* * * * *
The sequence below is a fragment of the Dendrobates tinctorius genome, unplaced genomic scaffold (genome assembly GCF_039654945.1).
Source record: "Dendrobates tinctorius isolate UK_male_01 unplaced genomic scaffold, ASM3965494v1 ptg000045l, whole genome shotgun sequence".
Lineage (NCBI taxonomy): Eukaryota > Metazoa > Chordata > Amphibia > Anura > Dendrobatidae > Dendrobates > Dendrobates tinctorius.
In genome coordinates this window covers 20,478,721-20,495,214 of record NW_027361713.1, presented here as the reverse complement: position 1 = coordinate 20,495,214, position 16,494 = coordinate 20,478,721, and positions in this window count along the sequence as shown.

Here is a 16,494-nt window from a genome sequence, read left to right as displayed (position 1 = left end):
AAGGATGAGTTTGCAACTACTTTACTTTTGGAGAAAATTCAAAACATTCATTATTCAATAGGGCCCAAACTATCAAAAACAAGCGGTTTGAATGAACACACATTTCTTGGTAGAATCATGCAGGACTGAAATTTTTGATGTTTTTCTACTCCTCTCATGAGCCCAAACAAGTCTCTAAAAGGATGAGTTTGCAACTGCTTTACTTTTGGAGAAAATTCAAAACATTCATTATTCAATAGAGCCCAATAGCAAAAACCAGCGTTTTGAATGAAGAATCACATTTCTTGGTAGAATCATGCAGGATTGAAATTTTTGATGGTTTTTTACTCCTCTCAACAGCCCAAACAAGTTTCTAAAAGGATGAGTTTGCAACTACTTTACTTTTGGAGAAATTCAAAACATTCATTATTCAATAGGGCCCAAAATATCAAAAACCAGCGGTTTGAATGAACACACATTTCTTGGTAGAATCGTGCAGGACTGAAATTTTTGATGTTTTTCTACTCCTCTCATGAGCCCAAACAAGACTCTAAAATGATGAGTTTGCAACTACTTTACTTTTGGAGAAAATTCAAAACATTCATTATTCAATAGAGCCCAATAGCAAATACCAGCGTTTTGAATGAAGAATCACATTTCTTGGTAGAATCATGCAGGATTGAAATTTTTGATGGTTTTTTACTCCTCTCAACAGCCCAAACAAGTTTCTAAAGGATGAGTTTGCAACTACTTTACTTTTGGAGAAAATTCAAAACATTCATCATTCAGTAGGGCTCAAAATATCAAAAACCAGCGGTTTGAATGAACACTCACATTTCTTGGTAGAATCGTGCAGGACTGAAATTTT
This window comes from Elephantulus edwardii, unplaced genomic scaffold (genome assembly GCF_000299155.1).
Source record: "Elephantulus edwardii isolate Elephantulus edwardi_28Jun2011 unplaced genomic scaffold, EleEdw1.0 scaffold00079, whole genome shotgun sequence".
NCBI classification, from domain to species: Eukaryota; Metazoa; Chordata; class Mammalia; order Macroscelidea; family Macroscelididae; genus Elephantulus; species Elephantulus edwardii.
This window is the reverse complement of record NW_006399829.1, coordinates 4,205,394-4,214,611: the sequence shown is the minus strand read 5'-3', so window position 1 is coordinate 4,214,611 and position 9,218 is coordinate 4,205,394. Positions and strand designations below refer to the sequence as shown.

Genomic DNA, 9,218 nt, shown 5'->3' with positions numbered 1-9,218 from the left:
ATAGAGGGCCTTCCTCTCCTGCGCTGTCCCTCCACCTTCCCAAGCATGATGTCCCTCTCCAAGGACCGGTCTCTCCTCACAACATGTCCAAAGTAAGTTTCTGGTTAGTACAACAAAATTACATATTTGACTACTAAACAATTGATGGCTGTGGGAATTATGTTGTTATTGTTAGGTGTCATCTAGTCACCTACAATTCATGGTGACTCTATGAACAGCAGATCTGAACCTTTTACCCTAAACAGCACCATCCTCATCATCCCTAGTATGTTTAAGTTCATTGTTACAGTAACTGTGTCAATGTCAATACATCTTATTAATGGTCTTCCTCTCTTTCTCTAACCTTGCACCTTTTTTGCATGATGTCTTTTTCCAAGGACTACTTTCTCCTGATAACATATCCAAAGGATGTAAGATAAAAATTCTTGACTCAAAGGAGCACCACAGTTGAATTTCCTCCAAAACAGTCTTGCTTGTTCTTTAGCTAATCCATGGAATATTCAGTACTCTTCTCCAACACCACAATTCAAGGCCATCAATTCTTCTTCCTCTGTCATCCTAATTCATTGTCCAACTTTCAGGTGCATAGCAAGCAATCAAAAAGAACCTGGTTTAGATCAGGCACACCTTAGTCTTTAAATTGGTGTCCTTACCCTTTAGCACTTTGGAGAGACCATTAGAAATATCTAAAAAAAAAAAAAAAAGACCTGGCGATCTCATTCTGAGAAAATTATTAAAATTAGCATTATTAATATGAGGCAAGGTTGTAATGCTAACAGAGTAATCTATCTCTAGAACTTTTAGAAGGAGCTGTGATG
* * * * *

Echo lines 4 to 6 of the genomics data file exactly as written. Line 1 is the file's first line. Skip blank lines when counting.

In genome coordinates this window covers 20,478,721-20,495,214 of record NW_027361713.1, presented here as the reverse complement: position 1 = coordinate 20,495,214, position 16,494 = coordinate 20,478,721, and positions in this window count along the sequence as shown.

Here is a 16,494-nt window from a genome sequence, read left to right as displayed (position 1 = left end):
AAGGATGAGTTTGCAACTACTTTACTTTTGGAGAAAATTCAAAACATTCATTATTCAATAGGGCCCAAACTATCAAAAACAAGCGGTTTGAATGAACACACATTTCTTGGTAGAATCATGCAGGACTGAAATTTTTGATGTTTTTCTACTCCTCTCATGAGCCCAAACAAGTCTCTAAAAGGATGAGTTTGCAACTGCTTTACTTTTGGAGAAAATTCAAAACATTCATTATTCAATAGAGCCCAATAGCAAAAACCAGCGTTTTGAATGAAGAATCACATTTCTTGGTAGAATCATGCAGGATTGAAATTTTTGATGGTTTTTTACTCCTCTCAACAGCCCAAACAAGTTTCTAAAAGGATGAGTTTGCAACTACTTTACTTTTGGAGAAATTCAAAACATTCATTATTCAATAGGGCCCAAAATATCAAAAACCAGCGGTTTGAATGAACACACATTTCTTGGTAGAATCGTGCAGGACTGAAATTTTTGATGTTTTTCTACTCCTCTCATGAGCCCAAACAAGACTCTAAAATGATGAGTTTGCAACTACTTTACTTTTGGAGAAAATTCAAAACATTCATTATTCAATAGAGCCCAATAGCAAATACCAGCGTTTTGAATGAAGAATCACATTTCTTGGTAGAATCATGCAGGATTGAAATTTTTGATGGTTTTTTACTCCTCTCAACAGCCCAAACAAGTTTCTAAAGGATGAGTTTGCAACTACTTTACTTTTGGAGAAAATTCAAAACATTCATCATTCAGTAGGGCTCAAAATATCAAAAACCAGCGGTTTGAATGAACACTCACATTTCTTGGTAGAATCGTGCAGGACTGAAATTTT